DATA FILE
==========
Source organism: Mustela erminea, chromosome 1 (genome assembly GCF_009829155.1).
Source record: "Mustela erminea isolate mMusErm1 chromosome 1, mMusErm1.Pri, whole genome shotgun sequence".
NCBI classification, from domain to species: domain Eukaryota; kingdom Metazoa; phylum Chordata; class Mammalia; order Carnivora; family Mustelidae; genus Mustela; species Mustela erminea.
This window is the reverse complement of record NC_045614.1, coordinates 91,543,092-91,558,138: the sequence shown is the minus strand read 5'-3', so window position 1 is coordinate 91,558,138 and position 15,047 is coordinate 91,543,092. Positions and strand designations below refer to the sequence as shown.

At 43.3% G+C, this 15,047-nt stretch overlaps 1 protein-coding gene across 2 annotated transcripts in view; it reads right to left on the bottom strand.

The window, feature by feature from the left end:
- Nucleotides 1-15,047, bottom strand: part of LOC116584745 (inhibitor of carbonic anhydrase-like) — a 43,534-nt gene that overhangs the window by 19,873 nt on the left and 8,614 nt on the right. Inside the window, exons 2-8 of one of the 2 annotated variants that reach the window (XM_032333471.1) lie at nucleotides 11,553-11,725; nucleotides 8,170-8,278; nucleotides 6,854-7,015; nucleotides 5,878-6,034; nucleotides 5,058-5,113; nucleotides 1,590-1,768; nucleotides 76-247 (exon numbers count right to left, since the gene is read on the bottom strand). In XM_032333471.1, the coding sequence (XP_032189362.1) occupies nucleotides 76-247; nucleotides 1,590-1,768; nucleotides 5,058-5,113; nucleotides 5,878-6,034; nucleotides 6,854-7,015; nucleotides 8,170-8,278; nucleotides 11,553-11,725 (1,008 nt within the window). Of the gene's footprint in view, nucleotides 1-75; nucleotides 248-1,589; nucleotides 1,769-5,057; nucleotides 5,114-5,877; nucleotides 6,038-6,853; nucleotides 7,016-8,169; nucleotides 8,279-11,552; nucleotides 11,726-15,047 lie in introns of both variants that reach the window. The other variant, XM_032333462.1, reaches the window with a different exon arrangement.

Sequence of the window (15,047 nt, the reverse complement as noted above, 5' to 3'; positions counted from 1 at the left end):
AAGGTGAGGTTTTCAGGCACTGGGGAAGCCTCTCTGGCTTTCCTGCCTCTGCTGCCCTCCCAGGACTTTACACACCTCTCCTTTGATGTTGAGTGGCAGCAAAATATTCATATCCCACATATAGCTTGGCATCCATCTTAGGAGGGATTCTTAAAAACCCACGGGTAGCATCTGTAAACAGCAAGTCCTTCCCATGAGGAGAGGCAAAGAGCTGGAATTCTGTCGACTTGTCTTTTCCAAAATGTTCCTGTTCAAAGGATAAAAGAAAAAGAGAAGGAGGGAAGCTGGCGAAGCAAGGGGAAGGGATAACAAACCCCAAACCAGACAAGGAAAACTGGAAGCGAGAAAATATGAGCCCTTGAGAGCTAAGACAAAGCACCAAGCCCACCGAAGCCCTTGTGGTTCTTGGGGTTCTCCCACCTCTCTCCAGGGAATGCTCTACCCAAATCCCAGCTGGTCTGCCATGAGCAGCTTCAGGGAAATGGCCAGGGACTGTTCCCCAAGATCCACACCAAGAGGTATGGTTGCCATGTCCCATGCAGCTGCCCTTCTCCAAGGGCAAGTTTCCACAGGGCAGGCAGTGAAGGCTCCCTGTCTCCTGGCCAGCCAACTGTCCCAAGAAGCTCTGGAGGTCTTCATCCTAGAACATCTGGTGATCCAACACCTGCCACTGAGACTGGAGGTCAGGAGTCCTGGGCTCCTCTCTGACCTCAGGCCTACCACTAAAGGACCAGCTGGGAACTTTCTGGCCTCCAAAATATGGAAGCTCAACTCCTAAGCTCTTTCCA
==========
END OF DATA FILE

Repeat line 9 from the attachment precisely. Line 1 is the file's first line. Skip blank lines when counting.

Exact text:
AAGGTGAGGTTTTCAGGCACTGGGGAAGCCTCTCTGGCTTTCCTGCCTCTGCTGCCCTCCCAGGACTTTACACACCTCTCCTTTGATGTTGAGTGGCAGCAAAATATTCATATCCCACATATAGCTTGGCATCCATCTTAGGAGGGATTCTTAAAAACCCACGGGTAGCATCTGTAAACAGCAAGTCCTTCCCATGAGGAGAGGCAAAGAGCTGGAATTCTGTCGACTTGTCTTTTCCAAAATGTTCCTGTTCAAAGGATAAAAGAAAAAGAGAAGGAGGGAAGCTGGCGAAGCAAGGGGAAGGGATAACAAACCCCAAACCAGACAAGGAAAACTGGAAGCGAGAAAATATGAGCCCTTGAGAGCTAAGACAAAGCACCAAGCCCACCGAAGCCCTTGTGGTTCTTGGGGTTCTCCCACCTCTCTCCAGGGAATGCTCTACCCAAATCCCAGCTGGTCTGCCATGAGCAGCTTCAGGGAAATGGCCAGGGACTGTTCCCCAAGATCCACACCAAGAGGTATGGTTGCCATGTCCCATGCAGCTGCCCTTCTCCAAGGGCAAGTTTCCACAGGGCAGGCAGTGAAGGCTCCCTGTCTCCTGGCCAGCCAACTGTCCCAAGAAGCTCTGGAGGTCTTCATCCTAGAACATCTGGTGATCCAACACCTGCCACTGAGACTGGAGGTCAGGAGTCCTGGGCTCCTCTCTGACCTCAGGCCTACCACTAAAGGACCAGCTGGGAACTTTCTGGCCTCCAAAATATGGAAGCTCAACTCCTAAGCTCTTTCCA